Privileging is the process that defines what procedures a health professional is qualified, by skill level, to perform in the clinic. The dental director has primary responsibility for assessing the training of each dentist and determining what procedures that dentist will be allowed to perform in the clinic. For example, you don’t want a general dentist with only basic dental school training to extract partial or full bony impaction unless you have assurance that he or she is trained to do that. If the dental director is the only dentist at the health center, this responsibility generally rests with the medical director or another assigned clinic official.It is also important to note that if dentists perform procedures they do not have privileges for, these procedures will likely not be covered by their malpractice carrier or by FTCA malpractice coverage.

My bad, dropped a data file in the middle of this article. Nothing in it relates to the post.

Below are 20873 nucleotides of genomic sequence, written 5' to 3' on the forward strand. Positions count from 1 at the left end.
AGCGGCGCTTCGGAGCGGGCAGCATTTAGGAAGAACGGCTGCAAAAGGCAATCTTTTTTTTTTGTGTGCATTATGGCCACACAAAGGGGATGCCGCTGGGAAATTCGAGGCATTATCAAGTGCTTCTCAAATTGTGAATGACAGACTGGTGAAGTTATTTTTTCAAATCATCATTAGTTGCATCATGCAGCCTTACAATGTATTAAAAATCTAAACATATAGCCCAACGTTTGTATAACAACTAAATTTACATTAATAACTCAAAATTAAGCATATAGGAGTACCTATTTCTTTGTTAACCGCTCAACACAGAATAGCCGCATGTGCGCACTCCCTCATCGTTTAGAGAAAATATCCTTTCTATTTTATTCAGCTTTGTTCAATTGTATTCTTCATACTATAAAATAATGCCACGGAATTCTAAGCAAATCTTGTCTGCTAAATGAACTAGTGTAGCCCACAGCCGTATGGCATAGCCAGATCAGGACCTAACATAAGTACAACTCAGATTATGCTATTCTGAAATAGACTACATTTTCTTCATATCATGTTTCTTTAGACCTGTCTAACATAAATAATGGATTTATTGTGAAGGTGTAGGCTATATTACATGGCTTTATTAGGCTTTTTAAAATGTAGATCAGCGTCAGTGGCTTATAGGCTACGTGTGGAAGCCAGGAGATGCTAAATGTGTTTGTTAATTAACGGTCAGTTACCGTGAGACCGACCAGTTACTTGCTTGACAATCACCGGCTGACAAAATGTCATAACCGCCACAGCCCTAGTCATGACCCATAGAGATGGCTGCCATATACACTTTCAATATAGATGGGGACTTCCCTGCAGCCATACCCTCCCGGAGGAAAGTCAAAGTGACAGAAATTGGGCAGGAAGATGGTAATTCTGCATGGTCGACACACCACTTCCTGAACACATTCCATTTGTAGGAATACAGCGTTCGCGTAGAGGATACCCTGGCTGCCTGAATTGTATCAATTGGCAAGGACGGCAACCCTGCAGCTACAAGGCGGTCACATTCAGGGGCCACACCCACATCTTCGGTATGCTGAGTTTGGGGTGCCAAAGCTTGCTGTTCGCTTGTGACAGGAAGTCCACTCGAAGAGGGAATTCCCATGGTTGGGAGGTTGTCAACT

One way to look at privileging is to divide the procedures into two categories:
Qualifications for Privileging. This is a document you should create that spells out what education, extra continuing education, or on-the-job experience you require for the procedures in the expanded package. This document helps you to make effective decisions about granting privileges for the expanded package. For the high-risk procedures your dentists request, you should develop a process whereby a select number of the procedures in question are mentored by a dentist already privileged for that procedure.